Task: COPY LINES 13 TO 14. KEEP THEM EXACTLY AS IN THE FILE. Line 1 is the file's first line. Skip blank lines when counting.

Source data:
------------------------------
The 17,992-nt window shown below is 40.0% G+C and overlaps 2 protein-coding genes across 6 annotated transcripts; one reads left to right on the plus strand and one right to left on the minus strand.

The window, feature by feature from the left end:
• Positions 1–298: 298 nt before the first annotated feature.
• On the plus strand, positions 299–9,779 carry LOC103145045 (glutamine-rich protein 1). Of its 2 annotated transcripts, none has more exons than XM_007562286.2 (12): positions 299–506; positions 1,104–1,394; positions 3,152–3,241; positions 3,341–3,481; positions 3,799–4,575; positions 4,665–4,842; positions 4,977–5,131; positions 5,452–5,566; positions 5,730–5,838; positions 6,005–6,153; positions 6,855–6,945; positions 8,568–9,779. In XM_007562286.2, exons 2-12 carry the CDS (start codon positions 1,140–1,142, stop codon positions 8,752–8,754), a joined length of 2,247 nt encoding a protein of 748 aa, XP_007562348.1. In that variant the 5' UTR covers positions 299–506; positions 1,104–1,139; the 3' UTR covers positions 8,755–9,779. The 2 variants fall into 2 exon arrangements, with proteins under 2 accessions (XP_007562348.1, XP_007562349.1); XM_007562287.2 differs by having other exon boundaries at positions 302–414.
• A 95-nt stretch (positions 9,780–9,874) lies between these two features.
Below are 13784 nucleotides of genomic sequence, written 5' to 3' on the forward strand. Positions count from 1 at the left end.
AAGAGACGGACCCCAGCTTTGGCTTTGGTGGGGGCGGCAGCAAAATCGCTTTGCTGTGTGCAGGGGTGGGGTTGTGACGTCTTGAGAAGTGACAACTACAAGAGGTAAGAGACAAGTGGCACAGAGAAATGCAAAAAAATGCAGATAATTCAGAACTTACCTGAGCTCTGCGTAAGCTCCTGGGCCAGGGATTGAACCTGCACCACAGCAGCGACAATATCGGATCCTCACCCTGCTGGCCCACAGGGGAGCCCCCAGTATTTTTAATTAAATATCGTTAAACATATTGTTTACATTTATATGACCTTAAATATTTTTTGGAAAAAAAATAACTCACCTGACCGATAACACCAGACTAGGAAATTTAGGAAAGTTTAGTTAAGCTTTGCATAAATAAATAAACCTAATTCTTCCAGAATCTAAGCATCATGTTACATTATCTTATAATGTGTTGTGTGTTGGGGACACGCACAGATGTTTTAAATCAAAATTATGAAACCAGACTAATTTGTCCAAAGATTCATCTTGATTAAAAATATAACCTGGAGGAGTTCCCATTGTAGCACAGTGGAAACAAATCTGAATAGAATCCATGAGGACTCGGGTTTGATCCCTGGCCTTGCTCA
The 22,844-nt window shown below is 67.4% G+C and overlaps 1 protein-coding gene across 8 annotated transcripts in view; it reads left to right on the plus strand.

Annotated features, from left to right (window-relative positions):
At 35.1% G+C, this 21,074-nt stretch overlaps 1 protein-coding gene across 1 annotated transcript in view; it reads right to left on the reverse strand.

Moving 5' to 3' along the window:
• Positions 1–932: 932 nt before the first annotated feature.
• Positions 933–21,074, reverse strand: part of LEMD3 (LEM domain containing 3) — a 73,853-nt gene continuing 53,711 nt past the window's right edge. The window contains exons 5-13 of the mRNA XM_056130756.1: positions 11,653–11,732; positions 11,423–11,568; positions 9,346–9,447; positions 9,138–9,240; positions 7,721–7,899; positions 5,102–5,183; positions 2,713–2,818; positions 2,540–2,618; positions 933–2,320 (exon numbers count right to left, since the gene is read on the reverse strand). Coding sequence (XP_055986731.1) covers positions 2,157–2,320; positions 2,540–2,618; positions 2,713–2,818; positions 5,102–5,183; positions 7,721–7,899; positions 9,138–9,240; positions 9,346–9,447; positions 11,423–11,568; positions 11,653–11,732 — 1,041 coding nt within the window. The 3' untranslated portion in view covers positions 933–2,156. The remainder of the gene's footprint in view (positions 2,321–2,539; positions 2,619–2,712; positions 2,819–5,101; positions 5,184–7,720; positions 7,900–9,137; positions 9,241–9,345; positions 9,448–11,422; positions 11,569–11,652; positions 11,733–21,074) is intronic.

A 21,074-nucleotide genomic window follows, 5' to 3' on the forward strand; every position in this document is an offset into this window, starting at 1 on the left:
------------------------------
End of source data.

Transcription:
• Positions 933–21,074, reverse strand: part of LEMD3 (LEM domain containing 3) — a 73,853-nt gene continuing 53,711 nt past the window's right edge. The window contains exons 5-13 of the mRNA XM_056130756.1: positions 11,653–11,732; positions 11,423–11,568; positions 9,346–9,447; positions 9,138–9,240; positions 7,721–7,899; positions 5,102–5,183; positions 2,713–2,818; positions 2,540–2,618; positions 933–2,320 (exon numbers count right to left, since the gene is read on the reverse strand). Coding sequence (XP_055986731.1) covers positions 2,157–2,320; positions 2,540–2,618; positions 2,713–2,818; positions 5,102–5,183; positions 7,721–7,899; positions 9,138–9,240; positions 9,346–9,447; positions 11,423–11,568; positions 11,653–11,732 — 1,041 coding nt within the window. The 3' untranslated portion in view covers positions 933–2,156. The remainder of the gene's footprint in view (positions 2,321–2,539; positions 2,619–2,712; positions 2,819–5,101; positions 5,184–7,720; positions 7,900–9,137; positions 9,241–9,345; positions 9,448–11,422; positions 11,569–11,652; positions 11,733–21,074) is intronic.

A 21,074-nucleotide genomic window follows, 5' to 3' on the forward strand; every position in this document is an offset into this window, starting at 1 on the left: